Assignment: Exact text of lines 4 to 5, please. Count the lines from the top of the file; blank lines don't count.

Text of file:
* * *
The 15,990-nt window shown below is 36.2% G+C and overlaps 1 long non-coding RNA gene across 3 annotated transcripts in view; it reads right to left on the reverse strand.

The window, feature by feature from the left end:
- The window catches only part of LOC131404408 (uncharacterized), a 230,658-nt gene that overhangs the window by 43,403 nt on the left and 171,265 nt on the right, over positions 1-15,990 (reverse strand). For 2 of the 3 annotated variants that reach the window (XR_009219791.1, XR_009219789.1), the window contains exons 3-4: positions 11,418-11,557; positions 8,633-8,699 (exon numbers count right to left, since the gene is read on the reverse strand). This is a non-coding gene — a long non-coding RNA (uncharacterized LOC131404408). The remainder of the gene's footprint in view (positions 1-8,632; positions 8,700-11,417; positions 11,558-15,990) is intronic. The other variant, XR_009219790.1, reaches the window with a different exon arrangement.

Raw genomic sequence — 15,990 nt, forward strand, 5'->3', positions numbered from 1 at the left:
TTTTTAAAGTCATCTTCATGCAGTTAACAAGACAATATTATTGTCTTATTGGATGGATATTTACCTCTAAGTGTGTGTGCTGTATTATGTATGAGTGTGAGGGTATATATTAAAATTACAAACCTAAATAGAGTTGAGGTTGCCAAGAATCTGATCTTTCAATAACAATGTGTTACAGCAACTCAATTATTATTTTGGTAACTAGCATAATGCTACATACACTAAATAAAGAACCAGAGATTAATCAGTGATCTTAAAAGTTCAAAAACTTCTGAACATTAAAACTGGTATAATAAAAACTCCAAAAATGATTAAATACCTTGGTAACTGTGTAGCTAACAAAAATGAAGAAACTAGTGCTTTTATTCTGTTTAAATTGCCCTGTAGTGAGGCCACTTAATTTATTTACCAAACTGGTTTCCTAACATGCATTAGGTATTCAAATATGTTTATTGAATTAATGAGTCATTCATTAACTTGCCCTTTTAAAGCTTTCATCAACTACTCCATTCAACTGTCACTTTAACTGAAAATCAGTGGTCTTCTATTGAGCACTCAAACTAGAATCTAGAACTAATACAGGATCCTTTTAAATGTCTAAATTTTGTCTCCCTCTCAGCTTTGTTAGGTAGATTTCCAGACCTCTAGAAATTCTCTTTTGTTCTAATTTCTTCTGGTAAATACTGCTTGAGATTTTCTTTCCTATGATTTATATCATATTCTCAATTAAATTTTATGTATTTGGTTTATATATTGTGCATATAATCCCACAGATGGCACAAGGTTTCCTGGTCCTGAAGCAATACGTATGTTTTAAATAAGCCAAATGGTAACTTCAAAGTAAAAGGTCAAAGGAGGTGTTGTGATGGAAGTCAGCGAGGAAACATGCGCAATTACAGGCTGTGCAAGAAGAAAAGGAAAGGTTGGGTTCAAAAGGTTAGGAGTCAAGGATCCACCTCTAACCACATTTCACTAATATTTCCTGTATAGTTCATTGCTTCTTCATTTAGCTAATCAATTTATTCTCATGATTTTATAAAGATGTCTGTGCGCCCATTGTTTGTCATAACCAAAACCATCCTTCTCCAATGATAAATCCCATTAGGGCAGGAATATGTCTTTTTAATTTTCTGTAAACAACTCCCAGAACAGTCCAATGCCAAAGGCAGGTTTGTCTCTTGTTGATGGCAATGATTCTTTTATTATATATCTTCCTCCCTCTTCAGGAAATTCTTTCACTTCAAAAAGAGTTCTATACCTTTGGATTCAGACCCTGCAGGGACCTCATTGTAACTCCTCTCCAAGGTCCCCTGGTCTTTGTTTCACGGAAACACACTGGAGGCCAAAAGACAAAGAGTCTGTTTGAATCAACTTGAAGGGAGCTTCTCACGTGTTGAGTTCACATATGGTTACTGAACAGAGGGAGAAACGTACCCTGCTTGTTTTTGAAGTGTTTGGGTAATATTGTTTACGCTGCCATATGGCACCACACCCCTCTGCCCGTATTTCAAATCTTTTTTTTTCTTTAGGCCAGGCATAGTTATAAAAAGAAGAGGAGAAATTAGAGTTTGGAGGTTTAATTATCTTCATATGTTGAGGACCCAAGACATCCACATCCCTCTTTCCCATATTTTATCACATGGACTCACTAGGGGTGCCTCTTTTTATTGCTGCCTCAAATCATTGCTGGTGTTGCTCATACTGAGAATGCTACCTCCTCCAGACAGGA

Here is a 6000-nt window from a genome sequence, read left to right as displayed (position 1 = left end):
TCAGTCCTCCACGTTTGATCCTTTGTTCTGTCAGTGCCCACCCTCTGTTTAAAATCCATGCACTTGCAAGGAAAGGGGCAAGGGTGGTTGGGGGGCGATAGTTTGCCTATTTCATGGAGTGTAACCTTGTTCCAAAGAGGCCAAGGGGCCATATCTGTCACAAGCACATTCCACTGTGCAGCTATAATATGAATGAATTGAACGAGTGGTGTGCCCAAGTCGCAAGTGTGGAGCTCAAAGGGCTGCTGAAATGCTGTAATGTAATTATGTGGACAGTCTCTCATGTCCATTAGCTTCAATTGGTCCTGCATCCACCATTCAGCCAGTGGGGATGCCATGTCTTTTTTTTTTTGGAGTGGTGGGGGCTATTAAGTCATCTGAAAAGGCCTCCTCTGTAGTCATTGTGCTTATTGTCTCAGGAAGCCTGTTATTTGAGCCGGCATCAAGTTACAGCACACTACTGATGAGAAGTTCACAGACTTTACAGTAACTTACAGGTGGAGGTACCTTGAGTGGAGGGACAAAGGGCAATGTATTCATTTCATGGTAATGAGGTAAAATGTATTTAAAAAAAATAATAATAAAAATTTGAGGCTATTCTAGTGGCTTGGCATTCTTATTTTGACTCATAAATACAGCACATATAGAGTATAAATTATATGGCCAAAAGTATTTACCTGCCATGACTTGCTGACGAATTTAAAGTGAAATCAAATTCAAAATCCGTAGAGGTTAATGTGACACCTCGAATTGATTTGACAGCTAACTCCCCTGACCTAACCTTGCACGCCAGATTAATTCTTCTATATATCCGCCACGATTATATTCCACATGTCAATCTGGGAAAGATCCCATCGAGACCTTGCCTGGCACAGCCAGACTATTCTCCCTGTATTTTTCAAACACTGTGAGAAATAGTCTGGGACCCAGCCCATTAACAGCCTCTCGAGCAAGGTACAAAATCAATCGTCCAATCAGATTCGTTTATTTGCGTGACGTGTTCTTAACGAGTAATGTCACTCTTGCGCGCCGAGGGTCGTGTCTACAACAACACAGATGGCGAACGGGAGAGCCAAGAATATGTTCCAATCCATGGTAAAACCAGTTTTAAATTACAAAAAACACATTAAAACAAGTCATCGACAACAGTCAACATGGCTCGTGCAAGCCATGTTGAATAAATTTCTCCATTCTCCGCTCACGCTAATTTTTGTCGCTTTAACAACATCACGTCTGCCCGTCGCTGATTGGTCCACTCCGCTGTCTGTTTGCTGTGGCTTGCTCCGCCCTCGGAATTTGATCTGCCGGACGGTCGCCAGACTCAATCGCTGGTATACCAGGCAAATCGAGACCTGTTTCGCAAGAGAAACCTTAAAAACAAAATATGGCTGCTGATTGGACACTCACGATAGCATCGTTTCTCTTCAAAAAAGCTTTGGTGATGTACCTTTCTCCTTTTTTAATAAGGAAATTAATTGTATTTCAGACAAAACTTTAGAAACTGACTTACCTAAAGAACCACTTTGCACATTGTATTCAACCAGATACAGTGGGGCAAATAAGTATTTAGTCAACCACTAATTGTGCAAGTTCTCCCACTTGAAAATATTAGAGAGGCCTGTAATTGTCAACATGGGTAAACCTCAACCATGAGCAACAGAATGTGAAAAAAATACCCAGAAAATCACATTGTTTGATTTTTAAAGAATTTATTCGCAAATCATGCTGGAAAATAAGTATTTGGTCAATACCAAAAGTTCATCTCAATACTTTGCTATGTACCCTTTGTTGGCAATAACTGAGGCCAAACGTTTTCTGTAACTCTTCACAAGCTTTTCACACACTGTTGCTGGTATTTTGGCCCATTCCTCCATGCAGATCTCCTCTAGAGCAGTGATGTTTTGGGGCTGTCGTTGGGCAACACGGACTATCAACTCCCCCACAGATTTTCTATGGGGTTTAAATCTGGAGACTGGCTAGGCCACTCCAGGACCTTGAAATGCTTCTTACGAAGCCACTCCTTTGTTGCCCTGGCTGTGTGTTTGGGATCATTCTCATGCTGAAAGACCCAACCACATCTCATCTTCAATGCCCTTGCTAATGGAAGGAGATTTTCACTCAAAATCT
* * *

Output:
Raw genomic sequence — 15,990 nt, forward strand, 5'->3', positions numbered from 1 at the left:
TTTTTAAAGTCATCTTCATGCAGTTAACAAGACAATATTATTGTCTTATTGGATGGATATTTACCTCTAAGTGTGTGTGCTGTATTATGTATGAGTGTGAGGGTATATATTAAAATTACAAACCTAAATAGAGTTGAGGTTGCCAAGAATCTGATCTTTCAATAACAATGTGTTACAGCAACTCAATTATTATTTTGGTAACTAGCATAATGCTACATACACTAAATAAAGAACCAGAGATTAATCAGTGATCTTAAAAGTTCAAAAACTTCTGAACATTAAAACTGGTATAATAAAAACTCCAAAAATGATTAAATACCTTGGTAACTGTGTAGCTAACAAAAATGAAGAAACTAGTGCTTTTATTCTGTTTAAATTGCCCTGTAGTGAGGCCACTTAATTTATTTACCAAACTGGTTTCCTAACATGCATTAGGTATTCAAATATGTTTATTGAATTAATGAGTCATTCATTAACTTGCCCTTTTAAAGCTTTCATCAACTACTCCATTCAACTGTCACTTTAACTGAAAATCAGTGGTCTTCTATTGAGCACTCAAACTAGAATCTAGAACTAATACAGGATCCTTTTAAATGTCTAAATTTTGTCTCCCTCTCAGCTTTGTTAGGTAGATTTCCAGACCTCTAGAAATTCTCTTTTGTTCTAATTTCTTCTGGTAAATACTGCTTGAGATTTTCTTTCCTATGATTTATATCATATTCTCAATTAAATTTTATGTATTTGGTTTATATATTGTGCATATAATCCCACAGATGGCACAAGGTTTCCTGGTCCTGAAGCAATACGTATGTTTTAAATAAGCCAAATGGTAACTTCAAAGTAAAAGGTCAAAGGAGGTGTTGTGATGGAAGTCAGCGAGGAAACATGCGCAATTACAGGCTGTGCAAGAAGAAAAGGAAAGGTTGGGTTCAAAAGGTTAGGAGTCAAGGATCCACCTCTAACCACATTTCACTAATATTTCCTGTATAGTTCATTGCTTCTTCATTTAGCTAATCAATTTATTCTCATGATTTTATAAAGATGTCTGTGCGCCCATTGTTTGTCATAACCAAAACCATCCTTCTCCAATGATAAATCCCATTAGGGCAGGAATATGTCTTTTTAATTTTCTGTAAACAACTCCCAGAACAGTCCAATGCCAAAGGCAGGTTTGTCTCTTGTTGATGGCAATGATTCTTTTATTATATATCTTCCTCCCTCTTCAGGAAATTCTTTCACTTCAAAAAGAGTTCTATACCTTTGGATTCAGACCCTGCAGGGACCTCATTGTAACTCCTCTCCAAGGTCCCCTGGTCTTTGTTTCACGGAAACACACTGGAGGCCAAAAGACAAAGAGTCTGTTTGAATCAACTTGAAGGGAGCTTCTCACGTGTTGAGTTCACATATGGTTACTGAACAGAGGGAGAAACGTACCCTGCTTGTTTTTGAAGTGTTTGGGTAATATTGTTTACGCTGCCATATGGCACCACACCCCTCTGCCCGTATTTCAAATCTTTTTTTTTCTTTAGGCCAGGCATAGTTATAAAAAGAAGAGGAGAAATTAGAGTTTGGAGGTTTAATTATCTTCATATGTTGAGGACCCAAGACATCCACATCCCTCTTTCCCATATTTTATCACATGGACTCACTAGGGGTGCCTCTTTTTATTGCTGCCTCAAATCATTGCTGGTGTTGCTCATACTGAGAATGCTACCTCCTCCAGACAGGA